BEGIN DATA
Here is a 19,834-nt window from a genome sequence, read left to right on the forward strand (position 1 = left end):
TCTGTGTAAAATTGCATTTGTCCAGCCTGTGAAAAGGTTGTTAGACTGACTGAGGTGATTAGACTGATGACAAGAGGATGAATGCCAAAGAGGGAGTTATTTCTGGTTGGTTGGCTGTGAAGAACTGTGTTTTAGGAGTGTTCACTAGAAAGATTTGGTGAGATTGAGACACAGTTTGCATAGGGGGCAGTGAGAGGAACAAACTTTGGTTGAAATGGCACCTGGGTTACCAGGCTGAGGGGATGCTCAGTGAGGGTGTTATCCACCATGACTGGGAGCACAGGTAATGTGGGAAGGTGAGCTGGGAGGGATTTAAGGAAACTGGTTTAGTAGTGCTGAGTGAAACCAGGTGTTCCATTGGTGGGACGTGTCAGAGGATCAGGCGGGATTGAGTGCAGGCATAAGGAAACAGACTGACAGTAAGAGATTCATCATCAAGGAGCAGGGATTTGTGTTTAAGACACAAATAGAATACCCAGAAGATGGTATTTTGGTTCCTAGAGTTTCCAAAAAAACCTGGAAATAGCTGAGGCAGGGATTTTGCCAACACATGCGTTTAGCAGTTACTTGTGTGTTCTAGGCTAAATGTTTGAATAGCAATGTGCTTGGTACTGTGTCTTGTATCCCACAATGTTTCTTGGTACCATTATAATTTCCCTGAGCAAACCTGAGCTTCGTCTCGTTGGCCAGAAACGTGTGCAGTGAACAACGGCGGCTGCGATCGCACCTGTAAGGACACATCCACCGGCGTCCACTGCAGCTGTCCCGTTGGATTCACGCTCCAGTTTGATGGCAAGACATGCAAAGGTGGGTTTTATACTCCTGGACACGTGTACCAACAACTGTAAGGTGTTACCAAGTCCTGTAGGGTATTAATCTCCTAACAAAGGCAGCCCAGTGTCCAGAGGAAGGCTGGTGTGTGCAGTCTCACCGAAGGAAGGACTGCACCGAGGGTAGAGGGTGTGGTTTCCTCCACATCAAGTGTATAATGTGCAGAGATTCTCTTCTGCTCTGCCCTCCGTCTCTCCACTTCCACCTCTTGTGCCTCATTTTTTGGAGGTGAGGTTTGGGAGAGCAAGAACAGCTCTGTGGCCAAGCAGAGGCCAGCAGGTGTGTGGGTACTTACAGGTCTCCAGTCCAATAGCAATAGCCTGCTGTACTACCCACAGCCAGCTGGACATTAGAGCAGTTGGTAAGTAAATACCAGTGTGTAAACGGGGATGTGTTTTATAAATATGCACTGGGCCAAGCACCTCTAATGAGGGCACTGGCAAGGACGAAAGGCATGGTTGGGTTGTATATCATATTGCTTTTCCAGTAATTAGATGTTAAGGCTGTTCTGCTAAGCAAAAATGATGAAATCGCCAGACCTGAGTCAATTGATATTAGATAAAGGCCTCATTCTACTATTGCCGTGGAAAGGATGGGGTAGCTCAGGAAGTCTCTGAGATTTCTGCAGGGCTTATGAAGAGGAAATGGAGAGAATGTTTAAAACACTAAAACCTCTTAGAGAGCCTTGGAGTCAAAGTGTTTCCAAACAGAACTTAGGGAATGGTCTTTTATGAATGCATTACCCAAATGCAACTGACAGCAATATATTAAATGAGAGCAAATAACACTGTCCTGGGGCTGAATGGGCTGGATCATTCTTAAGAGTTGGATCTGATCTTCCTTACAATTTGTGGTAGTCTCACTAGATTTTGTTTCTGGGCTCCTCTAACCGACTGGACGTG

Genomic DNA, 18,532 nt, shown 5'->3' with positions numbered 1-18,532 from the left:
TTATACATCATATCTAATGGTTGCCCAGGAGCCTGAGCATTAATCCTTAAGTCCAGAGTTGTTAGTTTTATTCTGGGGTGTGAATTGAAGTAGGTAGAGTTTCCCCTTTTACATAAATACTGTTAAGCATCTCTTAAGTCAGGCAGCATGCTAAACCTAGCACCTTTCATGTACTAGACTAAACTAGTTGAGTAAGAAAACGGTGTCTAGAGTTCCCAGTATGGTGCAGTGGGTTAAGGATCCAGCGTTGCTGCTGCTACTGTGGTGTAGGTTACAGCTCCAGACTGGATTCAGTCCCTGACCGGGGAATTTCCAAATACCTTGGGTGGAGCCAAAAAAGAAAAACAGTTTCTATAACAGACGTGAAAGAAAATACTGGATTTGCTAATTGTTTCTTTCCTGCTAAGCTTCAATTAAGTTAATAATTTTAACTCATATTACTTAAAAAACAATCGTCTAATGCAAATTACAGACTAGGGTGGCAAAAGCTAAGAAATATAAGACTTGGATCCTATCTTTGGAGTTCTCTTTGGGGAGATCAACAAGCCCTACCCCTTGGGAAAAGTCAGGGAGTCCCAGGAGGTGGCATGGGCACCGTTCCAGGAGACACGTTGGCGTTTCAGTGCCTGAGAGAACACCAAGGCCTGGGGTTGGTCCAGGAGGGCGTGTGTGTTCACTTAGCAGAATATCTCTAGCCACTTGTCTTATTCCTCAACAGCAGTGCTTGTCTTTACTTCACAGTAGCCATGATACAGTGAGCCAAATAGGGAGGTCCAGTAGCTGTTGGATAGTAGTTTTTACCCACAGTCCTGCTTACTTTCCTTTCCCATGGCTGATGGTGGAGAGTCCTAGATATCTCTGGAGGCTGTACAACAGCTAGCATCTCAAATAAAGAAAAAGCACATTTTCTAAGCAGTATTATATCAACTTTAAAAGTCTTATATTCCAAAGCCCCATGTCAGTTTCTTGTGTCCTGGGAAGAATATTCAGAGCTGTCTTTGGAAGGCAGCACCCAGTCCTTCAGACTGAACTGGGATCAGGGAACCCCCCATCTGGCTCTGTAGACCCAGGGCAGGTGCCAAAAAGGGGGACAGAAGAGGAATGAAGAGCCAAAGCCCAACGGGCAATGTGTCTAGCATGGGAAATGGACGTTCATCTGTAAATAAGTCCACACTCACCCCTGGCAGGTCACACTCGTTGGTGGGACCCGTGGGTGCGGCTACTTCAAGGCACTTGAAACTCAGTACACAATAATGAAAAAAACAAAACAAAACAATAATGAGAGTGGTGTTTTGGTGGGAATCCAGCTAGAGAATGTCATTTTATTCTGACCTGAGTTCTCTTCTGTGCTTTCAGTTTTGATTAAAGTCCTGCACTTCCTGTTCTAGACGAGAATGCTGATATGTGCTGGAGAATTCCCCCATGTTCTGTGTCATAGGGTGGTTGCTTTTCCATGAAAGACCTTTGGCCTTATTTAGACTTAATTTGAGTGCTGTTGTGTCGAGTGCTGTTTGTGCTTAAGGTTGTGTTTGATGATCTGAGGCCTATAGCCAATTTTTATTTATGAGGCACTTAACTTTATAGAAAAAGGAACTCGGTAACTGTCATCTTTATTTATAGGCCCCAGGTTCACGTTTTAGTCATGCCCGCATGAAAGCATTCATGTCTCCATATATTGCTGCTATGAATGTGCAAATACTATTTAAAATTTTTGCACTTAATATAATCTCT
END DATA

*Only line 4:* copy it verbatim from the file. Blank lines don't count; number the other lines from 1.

TTATACATCATATCTAATGGTTGCCCAGGAGCCTGAGCATTAATCCTTAAGTCCAGAGTTGTTAGTTTTATTCTGGGGTGTGAATTGAAGTAGGTAGAGTTTCCCCTTTTACATAAATACTGTTAAGCATCTCTTAAGTCAGGCAGCATGCTAAACCTAGCACCTTTCATGTACTAGACTAAACTAGTTGAGTAAGAAAACGGTGTCTAGAGTTCCCAGTATGGTGCAGTGGGTTAAGGATCCAGCGTTGCTGCTGCTACTGTGGTGTAGGTTACAGCTCCAGACTGGATTCAGTCCCTGACCGGGGAATTTCCAAATACCTTGGGTGGAGCCAAAAAAGAAAAACAGTTTCTATAACAGACGTGAAAGAAAATACTGGATTTGCTAATTGTTTCTTTCCTGCTAAGCTTCAATTAAGTTAATAATTTTAACTCATATTACTTAAAAAACAATCGTCTAATGCAAATTACAGACTAGGGTGGCAAAAGCTAAGAAATATAAGACTTGGATCCTATCTTTGGAGTTCTCTTTGGGGAGATCAACAAGCCCTACCCCTTGGGAAAAGTCAGGGAGTCCCAGGAGGTGGCATGGGCACCGTTCCAGGAGACACGTTGGCGTTTCAGTGCCTGAGAGAACACCAAGGCCTGGGGTTGGTCCAGGAGGGCGTGTGTGTTCACTTAGCAGAATATCTCTAGCCACTTGTCTTATTCCTCAACAGCAGTGCTTGTCTTTACTTCACAGTAGCCATGATACAGTGAGCCAAATAGGGAGGTCCAGTAGCTGTTGGATAGTAGTTTTTACCCACAGTCCTGCTTACTTTCCTTTCCCATGGCTGATGGTGGAGAGTCCTAGATATCTCTGGAGGCTGTACAACAGCTAGCATCTCAAATAAAGAAAAAGCACATTTTCTAAGCAGTATTATATCAACTTTAAAAGTCTTATATTCCAAAGCCCCATGTCAGTTTCTTGTGTCCTGGGAAGAATATTCAGAGCTGTCTTTGGAAGGCAGCACCCAGTCCTTCAGACTGAACTGGGATCAGGGAACCCCCCATCTGGCTCTGTAGACCCAGGGCAGGTGCCAAAAAGGGGGACAGAAGAGGAATGAAGAGCCAAAGCCCAACGGGCAATGTGTCTAGCATGGGAAATGGACGTTCATCTGTAAATAAGTCCACACTCACCCCTGGCAGGTCACACTCGTTGGTGGGACCCGTGGGTGCGGCTACTTCAAGGCACTTGAAACTCAGTACACAATAATGAAAAAAACAAAACAAAACAATAATGAGAGTGGTGTTTTGGTGGGAATCCAGCTAGAGAATGTCATTTTATTCTGACCTGAGTTCTCTTCTGTGCTTTCAGTTTTGATTAAAGTCCTGCACTTCCTGTTCTAGACGAGAATGCTGATATGTGCTGGAGAATTCCCCCATGTTCTGTGTCATAGGGTGGTTGCTTTTCCATGAAAGACCTTTGGCCTTATTTAGACTTAATTTGAGTGCTGTTGTGTCGAGTGCTGTTTGTGCTTAAGGTTGTGTTTGATGATCTGAGGCCTATAGCCAATTTTTATTTATGAGGCACTTAACTTTATAGAAAAAGGAACTCGGTAACTGTCATCTTTATTTATAGGCCCCAGGTTCACGTTTTAGTCATGCCCGCATGAAAGCATTCATGTCTCCATATATTGCTGCTATGAATGTGCAAATACTATTTAAAATTTTTGCACTTAATATAATCTCT